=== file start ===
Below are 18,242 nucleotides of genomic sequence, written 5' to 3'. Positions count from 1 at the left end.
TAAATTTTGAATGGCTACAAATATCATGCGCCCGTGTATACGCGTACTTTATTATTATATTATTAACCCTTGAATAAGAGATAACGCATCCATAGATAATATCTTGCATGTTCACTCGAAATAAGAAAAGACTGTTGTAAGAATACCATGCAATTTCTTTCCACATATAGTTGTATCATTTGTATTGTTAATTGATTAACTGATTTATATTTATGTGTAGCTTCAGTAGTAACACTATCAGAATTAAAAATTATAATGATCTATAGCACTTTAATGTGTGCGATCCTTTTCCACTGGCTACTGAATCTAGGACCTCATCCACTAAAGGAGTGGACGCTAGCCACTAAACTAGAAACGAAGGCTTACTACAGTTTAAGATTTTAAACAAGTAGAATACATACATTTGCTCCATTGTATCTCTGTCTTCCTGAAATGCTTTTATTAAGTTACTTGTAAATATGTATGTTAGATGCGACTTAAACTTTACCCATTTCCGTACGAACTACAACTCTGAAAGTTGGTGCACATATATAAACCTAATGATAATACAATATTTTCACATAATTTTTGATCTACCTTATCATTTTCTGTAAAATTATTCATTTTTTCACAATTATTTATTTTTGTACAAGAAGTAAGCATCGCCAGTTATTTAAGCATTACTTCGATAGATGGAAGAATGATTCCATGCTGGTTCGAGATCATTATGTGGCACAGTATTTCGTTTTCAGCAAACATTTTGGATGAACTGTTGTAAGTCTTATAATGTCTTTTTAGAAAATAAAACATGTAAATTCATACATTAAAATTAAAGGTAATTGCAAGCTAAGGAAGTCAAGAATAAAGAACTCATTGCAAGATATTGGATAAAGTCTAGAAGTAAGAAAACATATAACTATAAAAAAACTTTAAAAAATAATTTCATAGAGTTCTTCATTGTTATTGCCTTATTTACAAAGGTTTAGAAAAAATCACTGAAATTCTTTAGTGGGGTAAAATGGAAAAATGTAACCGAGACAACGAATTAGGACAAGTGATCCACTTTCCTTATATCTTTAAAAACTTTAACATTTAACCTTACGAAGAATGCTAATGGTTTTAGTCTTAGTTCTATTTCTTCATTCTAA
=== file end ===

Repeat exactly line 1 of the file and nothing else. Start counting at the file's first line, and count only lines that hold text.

Below are 18,242 nucleotides of genomic sequence, written 5' to 3'. Positions count from 1 at the left end.